Statement to the Press by the Secretary of State1

No. 77

The trial of Jozsef Cardinal Mindszenty, upon whom the Hungarian Government has now imposed a sentence of life imprisonment confirms the Government and people of the United States in the views expressed by the Acting Secretary of State on December 29, 1948,2 By this conscienceless attack upon religious and personal freedom, as well as by the persecution of Lutheran Bishop Lajos Ordass and other respected Church leaders, the Soviet controlled Hungarian authorities seek to discredit and coerce religious leadership in Hungary in order to remove this source of moral resistance to Communism.

In their conduct of the case of Cardinal Mindszenty, the Hungarian authorities do not appear to have omitted any of the usual methods practiced by a police state. Such proceedings constitute not the administration of justice but wanton persecution. They have evoked universal condemnation, and the Hungarian Government must bear full responsibility for its action.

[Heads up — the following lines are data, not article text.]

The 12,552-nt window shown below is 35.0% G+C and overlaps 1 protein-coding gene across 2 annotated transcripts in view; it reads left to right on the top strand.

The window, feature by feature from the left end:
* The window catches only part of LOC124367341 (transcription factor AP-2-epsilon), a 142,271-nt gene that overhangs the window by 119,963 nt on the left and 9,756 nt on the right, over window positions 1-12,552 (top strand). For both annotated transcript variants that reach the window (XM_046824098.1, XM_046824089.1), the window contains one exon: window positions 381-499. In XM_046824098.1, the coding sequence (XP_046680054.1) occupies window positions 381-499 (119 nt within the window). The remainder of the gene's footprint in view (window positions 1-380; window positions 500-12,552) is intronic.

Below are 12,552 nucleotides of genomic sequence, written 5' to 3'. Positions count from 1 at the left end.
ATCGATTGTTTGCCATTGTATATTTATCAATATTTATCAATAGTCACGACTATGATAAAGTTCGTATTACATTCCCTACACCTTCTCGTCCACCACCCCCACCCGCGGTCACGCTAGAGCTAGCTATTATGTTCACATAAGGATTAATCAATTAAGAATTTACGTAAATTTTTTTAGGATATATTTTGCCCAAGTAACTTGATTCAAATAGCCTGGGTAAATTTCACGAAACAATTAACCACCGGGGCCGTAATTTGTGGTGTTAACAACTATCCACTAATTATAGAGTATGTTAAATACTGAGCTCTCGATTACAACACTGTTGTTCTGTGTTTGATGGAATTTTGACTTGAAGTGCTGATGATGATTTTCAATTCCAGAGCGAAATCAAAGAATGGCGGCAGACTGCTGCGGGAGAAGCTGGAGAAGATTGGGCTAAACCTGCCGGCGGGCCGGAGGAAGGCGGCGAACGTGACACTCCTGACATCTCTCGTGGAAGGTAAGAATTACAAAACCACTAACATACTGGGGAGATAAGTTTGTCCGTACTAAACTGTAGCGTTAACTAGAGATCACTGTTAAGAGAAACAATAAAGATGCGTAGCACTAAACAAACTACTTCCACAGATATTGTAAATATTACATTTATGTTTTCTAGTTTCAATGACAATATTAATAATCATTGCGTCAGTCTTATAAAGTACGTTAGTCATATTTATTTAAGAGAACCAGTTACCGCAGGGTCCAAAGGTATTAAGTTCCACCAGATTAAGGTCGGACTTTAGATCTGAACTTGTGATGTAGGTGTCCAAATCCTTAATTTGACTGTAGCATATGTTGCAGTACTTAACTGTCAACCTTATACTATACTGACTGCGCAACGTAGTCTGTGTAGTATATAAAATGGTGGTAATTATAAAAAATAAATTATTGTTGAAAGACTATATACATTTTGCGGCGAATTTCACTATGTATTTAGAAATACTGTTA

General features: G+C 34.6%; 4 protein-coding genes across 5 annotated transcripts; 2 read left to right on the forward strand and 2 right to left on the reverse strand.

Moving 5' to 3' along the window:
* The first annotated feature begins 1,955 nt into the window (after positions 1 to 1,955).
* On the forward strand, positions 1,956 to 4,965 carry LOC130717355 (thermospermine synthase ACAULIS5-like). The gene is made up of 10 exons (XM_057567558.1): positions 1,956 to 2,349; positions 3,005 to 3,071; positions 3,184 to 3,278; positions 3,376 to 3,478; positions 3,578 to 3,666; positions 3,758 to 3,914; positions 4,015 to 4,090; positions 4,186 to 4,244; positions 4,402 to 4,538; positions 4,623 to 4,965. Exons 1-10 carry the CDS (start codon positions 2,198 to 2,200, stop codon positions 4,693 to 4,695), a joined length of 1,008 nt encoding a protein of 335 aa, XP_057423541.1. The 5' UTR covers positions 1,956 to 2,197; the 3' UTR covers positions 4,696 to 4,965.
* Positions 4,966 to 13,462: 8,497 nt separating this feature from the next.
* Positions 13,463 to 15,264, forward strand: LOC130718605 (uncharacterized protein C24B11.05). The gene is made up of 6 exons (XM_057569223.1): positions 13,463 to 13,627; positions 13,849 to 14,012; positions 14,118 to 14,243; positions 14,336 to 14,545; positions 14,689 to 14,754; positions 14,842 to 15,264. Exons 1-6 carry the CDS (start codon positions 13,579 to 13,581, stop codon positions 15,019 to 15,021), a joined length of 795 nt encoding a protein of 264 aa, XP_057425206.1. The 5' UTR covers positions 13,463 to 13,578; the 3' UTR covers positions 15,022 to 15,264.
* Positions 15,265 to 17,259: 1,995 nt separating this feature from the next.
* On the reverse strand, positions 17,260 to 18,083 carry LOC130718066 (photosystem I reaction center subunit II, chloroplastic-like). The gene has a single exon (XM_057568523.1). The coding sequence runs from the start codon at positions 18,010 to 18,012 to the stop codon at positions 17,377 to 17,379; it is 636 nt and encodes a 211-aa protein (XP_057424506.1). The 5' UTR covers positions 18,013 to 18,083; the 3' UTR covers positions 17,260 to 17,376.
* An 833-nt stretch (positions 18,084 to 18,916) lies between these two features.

The cases of Cardinal Mindszenty and other Hungarian church leaders are not isolated developments. During the past two years, with governmental power entirely in the hands of the minority Communist party, the people of Hungary have been increasingly denied the exercise of fundamental human rights and freedoms. Parliamentary opposition, an element indispensable to the democratic process, has been ruthlessly eliminated, the totalitarian controls of State and Party have been laid like a deadening hand upon every phase of daily personal existence, and the Hungarian people have been divested of any real independence.

The people of the United States, and, without question, peoples of other freedom loving nations, are sickened and horrified by these developments and fully comprehend the threat they constitute to free institutions everywhere.

  1. The Secretary of State read this statement at his press and radio news conference of February 9. During the press conference, the Secretary acknowledged that the United States was considering bringing the Mindszenty case and other developments in Hungary before the United Nations for action. The Secretary also took official cognizance of the accusations made against Minister Chapin during the Mindszenty trial, and he rejected them as “totally false, baseless, and outrageous”.
  2. Regarding the statement under reference here, see editorial note, p. 451.